HCD Member Spotlight: Mitzi Barker, FAICP

Mitzi Barker, FAICP

HCD Member Spotlight: Mitzi Barker, FAICP

Interview with Mitzi Barker, FAICP as told to Deborah Myerson, AICP

Responses have been edited and condensed for clarity.

How It Started 

As a high school student, I volunteered  during Robert Kennedy’s campaign in California to help support farm workers in registering to vote. Bobby’s commitment to use his privilege and access to power to advance social justice has been my inspiration. I aspired to go to law school and enter politics. But during my undergraduate studies in political science, I discovered how so much public policy is made and implemented not by lawyers and elected officials, but by planners.

My junior year of college, I interned with a neighborhood development organization, where I conducted outreach in a principally Hispanic area of the city to learn more about their housing situations and needs. It was some of the hardest work ever – and convinced me that what I really wanted to pursue was a career in parks and recreation planning. After all, everybody likes parks!  Unfortunately, Bureau of Outdoor Recreation funding dried up after I graduated, as did much of the economy. 

Fortunately, my husband had an Air Force ROTC commission and we ended up in Biloxi, Mississippi. I happened into a job with a solo consultant who was working in this new thing called “community development.” He taught me everything I know about grant-writing; I crunched numbers and drafted maps, by hand. We worked with lower-income communities across Mississippi and Alabama to write CDBG grants and manage the programs. By the time I left 3 ½ years later, he’d put me through grad school while I managed over $12 million in projects in six communities.

I’ve been a member of HCD since the division was titled “Housing & Social Services,” probably the late 80s/early 90s—when the principal means of member connection was a listserv housed at Cornell University. It’s been exciting to witness how the profession has grown to embrace housing as a distinct subdiscipline. It hasn’t always been so:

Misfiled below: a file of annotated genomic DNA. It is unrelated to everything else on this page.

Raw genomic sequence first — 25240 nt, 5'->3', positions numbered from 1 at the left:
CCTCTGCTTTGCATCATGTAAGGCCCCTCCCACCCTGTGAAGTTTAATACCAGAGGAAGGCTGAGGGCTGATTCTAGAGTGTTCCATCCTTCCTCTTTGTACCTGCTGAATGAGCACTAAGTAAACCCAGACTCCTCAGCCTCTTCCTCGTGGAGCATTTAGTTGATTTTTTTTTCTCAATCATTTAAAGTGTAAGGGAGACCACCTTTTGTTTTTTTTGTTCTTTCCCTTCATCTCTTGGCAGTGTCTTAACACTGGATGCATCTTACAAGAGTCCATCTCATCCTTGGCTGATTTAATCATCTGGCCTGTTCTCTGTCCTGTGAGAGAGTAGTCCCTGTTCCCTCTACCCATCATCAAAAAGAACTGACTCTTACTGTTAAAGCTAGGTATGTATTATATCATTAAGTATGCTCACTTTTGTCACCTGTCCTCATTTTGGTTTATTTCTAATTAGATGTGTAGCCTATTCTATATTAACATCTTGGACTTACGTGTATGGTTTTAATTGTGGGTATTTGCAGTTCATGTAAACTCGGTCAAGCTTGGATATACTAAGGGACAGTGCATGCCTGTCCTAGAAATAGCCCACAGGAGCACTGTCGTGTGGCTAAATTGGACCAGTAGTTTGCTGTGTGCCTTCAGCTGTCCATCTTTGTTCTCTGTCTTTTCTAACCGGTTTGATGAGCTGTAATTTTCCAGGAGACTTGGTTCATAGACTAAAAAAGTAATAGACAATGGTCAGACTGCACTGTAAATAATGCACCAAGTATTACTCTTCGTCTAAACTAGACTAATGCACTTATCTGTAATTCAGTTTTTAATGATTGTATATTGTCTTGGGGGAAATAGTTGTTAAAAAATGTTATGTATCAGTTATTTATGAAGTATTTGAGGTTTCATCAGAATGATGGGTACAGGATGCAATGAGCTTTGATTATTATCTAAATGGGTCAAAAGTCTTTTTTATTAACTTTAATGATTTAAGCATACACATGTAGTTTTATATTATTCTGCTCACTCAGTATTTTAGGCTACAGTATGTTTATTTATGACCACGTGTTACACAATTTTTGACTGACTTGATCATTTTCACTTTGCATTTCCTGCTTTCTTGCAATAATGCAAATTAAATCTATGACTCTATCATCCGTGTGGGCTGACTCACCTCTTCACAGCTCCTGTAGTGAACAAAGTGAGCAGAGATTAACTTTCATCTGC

After presenting a session on achieving economies of scale in homeless services during the 1984 National Planning Conference, an attendee came up to me and asked, quite pointedly, how on earth a “houser” could have possibly passed the AICP exam.

How It’s Going

I feel like my work, either directly or indirectly, helps move the needle toward improving affordable housing opportunities and housing access for people who have limited income, have experienced homelessness, or other barriers to housing equity. 

I wish there was greater understanding of how commoditization of housing has resulted in deficits that impact not only individuals and their families but devalue large parts of our communities unnecessarily. 

What gets built is highly influenced by forces outside local communities. While comp plans and land use regulations shape where housing development in various densities should occur, the terms and availability of funding and financing dictate what is actually constructed.  As a case in point, during Alaska’s pipeline boom of the late 70s, it was relatively easy for developers to obtain financing for 4-6 unit buildings, and the city had an ample supply of relatively small lots, with infrastructure, on which these projects could be sited. As a result, our city has a large stock of hastily-built, unattractive 4-6 unit buildings which are now prematurely reaching the end of their useful economic life.